About Rouge de Roussillon Sheep
They are a medium fine-wool breed. The males typically weigh 75-100 kg and stand 75-90 cm tall, while the ewes normally weigh around 55-65 kg and stand 65-75 cm tall. They have white wool with a red head and legs. They are extremely hardy, and are able to survive all year outside. They can also thrive at high temperatures, and can live in climates with temperatures of over 40 degrees Celsius. However, they also do well in colder climates with scarce food supplies.
They are raised mainly for meat production. Traditionally, lamb meat has accounted for about 95% of income from raising Rouge du Rossillons. The lambs are usually sold when they are still fairly light, around 28-30 kg. Lambs sold when they are heavier are commonly considered to be too fatty and are not as desirable on the market. The rest of the income comes from wool sales They were historically milked, with the milk often being used for cheese production, but this is not common today.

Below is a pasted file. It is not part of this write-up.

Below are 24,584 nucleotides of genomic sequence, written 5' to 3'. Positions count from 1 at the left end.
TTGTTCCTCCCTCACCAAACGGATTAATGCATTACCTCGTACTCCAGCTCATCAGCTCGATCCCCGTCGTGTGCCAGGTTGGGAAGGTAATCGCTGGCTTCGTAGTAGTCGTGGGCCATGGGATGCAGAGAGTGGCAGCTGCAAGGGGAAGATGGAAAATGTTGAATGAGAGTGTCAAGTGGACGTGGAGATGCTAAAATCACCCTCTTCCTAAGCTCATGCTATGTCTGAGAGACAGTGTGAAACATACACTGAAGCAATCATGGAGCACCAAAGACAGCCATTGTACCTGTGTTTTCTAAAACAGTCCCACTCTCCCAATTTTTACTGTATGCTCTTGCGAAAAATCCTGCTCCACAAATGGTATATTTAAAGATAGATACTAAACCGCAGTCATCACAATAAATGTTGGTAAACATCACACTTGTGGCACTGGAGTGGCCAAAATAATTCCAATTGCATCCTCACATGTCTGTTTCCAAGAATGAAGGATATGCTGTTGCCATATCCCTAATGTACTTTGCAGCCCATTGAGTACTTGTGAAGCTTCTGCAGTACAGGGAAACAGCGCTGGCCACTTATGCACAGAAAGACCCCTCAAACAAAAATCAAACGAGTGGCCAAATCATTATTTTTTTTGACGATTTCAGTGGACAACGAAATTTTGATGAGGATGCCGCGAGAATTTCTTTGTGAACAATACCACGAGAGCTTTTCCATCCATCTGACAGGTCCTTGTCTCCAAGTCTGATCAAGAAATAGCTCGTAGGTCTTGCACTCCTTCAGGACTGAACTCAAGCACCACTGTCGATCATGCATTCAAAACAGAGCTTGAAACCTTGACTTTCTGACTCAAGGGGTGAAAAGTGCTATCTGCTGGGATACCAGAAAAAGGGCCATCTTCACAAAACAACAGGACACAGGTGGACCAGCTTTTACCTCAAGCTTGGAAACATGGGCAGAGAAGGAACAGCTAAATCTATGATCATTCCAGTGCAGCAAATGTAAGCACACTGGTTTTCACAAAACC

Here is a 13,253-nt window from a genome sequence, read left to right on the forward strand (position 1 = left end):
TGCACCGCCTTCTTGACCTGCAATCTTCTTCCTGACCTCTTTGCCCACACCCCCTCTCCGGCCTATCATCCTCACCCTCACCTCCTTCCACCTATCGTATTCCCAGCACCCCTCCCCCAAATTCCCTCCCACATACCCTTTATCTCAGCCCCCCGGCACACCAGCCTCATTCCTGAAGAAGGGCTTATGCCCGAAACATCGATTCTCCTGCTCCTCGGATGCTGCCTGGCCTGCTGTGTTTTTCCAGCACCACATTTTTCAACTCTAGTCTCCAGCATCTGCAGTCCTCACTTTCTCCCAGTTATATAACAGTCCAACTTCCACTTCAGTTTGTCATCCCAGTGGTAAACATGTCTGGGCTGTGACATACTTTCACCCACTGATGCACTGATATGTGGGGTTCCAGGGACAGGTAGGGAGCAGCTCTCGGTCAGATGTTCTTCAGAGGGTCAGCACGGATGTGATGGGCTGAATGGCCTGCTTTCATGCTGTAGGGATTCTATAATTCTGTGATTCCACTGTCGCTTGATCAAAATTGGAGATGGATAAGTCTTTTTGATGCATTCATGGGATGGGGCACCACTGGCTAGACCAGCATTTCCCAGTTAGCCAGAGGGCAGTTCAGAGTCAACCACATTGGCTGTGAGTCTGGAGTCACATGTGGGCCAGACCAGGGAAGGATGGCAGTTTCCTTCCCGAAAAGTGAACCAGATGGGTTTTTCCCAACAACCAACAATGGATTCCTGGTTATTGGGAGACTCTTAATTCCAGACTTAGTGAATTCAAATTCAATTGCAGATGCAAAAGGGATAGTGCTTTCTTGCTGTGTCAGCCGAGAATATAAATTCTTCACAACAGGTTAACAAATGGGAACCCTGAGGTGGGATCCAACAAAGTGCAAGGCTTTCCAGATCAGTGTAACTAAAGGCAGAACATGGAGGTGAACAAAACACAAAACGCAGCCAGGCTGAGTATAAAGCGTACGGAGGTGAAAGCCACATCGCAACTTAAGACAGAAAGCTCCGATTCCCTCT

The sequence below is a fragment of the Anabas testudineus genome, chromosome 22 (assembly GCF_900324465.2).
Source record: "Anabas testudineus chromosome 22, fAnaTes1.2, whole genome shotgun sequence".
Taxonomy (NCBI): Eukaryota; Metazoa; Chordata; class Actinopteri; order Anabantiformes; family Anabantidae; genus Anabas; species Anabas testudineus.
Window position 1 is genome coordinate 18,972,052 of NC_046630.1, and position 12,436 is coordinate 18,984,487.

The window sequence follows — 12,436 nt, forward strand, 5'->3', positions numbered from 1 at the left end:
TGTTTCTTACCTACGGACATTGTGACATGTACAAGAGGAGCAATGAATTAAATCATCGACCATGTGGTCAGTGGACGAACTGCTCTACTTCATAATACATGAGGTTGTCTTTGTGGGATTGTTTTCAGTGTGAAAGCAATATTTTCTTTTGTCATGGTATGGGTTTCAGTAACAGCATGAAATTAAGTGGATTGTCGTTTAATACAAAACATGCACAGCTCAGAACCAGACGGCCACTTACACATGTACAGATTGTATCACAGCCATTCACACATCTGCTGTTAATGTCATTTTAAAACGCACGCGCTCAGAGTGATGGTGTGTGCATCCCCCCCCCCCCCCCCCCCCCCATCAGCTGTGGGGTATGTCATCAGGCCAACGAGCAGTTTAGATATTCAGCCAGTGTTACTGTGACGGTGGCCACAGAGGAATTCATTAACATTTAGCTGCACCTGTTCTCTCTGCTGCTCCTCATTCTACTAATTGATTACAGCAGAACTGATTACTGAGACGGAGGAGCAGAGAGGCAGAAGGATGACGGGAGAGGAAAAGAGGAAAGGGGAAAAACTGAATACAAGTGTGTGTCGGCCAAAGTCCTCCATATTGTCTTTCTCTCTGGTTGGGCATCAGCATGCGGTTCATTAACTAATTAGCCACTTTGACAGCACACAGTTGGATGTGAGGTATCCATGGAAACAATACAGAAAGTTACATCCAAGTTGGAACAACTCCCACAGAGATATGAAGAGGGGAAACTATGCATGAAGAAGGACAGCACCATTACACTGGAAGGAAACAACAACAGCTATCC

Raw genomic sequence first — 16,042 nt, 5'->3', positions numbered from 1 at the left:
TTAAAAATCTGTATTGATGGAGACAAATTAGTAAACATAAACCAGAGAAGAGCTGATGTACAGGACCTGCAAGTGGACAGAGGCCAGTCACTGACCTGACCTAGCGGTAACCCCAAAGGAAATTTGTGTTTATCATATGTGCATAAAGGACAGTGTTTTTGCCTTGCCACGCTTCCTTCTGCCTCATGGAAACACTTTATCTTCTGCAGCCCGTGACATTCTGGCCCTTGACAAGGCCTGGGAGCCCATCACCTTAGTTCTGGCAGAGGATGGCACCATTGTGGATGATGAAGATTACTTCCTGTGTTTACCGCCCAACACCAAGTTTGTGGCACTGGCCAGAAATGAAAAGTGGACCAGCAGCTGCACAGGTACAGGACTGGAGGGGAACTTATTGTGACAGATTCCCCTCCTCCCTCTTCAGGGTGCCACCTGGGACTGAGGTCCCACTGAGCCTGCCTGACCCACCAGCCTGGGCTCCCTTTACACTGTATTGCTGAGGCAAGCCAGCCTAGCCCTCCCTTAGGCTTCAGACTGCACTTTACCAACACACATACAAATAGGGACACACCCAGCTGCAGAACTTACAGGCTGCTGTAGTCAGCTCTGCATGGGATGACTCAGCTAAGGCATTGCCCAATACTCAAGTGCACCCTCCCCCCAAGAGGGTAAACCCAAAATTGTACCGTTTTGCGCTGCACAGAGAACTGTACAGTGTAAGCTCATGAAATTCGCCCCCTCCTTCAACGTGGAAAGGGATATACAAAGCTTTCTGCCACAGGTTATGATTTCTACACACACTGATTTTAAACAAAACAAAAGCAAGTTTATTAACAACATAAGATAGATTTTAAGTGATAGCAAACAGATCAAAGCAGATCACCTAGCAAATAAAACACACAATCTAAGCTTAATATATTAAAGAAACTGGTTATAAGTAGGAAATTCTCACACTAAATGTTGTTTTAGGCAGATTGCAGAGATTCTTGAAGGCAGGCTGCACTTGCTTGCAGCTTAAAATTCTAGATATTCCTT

Rouge du Rossillon are not raised by transhumance, with herds mostly being sedentary. from mid-october to march the herds graze on residual plants left over from crop harvests. They are often raised alongside Lacaune sheep.
Today, the Rouge du Rossillon is endangered, largely due to a general decline in livestock raising in its native region. There is an estimated world population remaining of around 5,900 reproductive females. However, there has been considerable improvement in recent years in terms of its population numbers. A 1974 study estimated its population at only 750 ewes and 25 rams. In 1981, national protection actions were implemented to protect the breed, and from 1994-2001 a conservation program was launched in Grand Causses regional natural park in France.
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